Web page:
Now, more than ever, women like us, who have become tired of the status quo excluding us from making an impact in our industry, are taking charge and creating safe spaces. But it’s not easy work.


To personalise this, at The Pack, it’s been a long, often difficult journey, underpinned by a significant lack of State and Commonwealth government support (we’ve unsuccessfully applied for around 20 government grants across the past five years). It has taken a huge personal toll (we’ve invested at least $100,000 over the past few years – and many thousands of hours of unpaid work while maintaining our ‘day jobs’ in order to fund the project); and, it has had an impact on our friendships and relationships as we pour time and energy into this dream of building an equitable music streaming space for our independent music community.


I know many brave and brilliant women across Australia who are also giving equal energy to helping our arts industry find its way back to fair through their own means and mediums; and it is for these women, and for all others working their assets off for a better deal, that we identify ourselves as allies, and advocates, and... fiercely... female.


It’s time for us to change this system, and to do that, we need to own our space in it. We need to carve out a space where women are seen, heard, and championed as having something of value to add to the industry. We need strong women inside of the industry, making sure that female and other marginalised voices are not further suppressed, and making sure that a safe space can be created for those of us – the 50% of us, who exist outside of the status quo.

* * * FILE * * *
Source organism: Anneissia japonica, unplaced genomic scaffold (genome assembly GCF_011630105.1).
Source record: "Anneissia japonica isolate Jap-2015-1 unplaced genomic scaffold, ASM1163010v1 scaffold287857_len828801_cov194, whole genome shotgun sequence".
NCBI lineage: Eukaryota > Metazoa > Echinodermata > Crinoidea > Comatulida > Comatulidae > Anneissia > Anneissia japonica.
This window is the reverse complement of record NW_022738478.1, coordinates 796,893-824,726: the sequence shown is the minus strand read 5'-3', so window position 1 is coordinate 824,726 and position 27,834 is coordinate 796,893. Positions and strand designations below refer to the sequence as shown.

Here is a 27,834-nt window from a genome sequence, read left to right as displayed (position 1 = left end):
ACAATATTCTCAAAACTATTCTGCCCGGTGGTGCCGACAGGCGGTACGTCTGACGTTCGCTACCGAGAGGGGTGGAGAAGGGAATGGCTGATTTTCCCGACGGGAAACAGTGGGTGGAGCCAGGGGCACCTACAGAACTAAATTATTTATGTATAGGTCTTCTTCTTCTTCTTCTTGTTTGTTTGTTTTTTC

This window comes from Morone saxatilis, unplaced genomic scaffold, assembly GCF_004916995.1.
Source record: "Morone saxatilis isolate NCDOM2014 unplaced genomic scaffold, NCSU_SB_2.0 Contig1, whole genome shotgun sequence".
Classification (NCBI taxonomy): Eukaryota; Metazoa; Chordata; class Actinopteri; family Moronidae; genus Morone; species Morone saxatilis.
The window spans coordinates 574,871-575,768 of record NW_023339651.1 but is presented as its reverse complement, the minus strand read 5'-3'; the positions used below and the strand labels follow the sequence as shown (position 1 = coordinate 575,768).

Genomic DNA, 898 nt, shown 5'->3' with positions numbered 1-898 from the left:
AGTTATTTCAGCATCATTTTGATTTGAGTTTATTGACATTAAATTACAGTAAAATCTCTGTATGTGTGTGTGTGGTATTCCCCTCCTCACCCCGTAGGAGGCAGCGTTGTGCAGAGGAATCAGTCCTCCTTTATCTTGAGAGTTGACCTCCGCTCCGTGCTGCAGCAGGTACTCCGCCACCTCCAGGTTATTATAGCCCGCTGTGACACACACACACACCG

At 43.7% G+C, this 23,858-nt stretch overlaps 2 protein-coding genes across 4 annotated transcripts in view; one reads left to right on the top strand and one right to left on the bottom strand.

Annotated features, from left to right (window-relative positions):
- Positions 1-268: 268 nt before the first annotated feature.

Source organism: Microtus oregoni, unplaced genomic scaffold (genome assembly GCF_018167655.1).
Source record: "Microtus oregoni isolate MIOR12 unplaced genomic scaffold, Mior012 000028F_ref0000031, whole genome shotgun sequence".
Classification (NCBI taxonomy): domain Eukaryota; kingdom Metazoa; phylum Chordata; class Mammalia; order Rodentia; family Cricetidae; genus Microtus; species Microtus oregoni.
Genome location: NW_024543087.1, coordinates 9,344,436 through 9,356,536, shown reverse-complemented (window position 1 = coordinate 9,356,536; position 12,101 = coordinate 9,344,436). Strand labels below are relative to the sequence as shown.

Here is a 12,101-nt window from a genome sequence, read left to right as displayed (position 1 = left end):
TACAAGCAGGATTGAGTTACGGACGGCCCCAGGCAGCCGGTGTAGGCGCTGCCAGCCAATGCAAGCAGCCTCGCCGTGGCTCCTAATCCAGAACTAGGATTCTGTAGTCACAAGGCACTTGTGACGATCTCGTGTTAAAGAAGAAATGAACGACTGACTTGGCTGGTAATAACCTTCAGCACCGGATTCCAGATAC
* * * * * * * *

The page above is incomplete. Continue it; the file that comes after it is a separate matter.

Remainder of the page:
As founders and Directors of a music industry cooperative, we now represent some of the few women who exist in positions of leadership in the music industry, even if we have had to carve that space out for ourselves.


We want to use whatever quiet influence we have to show women who want to shake up the system that there is still space for them, and to show young women entering the industry that we’re shining a light on a pathway to a kind, safe and sustainable music community, made with them in mind. The old adage, ‘if you can see her, you can be her’, rings true in every industry – and especially in ours.


Until we, as women, take up equal space in this industry, have equal say in this industry, get equal airtime in this industry, receive equal government funding in this industry, make equal pay in this industry and can feel safe in this industry; we will be there, yelling our gender identity to the stars, not only for women, but for all underrepresented communities. For our LGBTQIA+ community, our ATSI community, our CaLD community, and for anyone who feels like they don’t get a fair shot in this space. We’re here for you.


So, we identify ourselves as female founders deliberately, and to anyone who thinks that ‘gender doesn’t matter in music’ I would just say this.


If gender didn’t matter in music, then we wouldn’t have to fight for our place in it, nor for our right to feel safe in it. And yet, we do.

Here's to the day when gender truly doesn’t matter in the music industry. I’ll drink to that!


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P.S. To the wonderful woman who made us really examine our language and communications, by expressing her opinion about our messaging so freely, I want to thank her, sincerely. We are all the stronger in our values for being asked to justify them.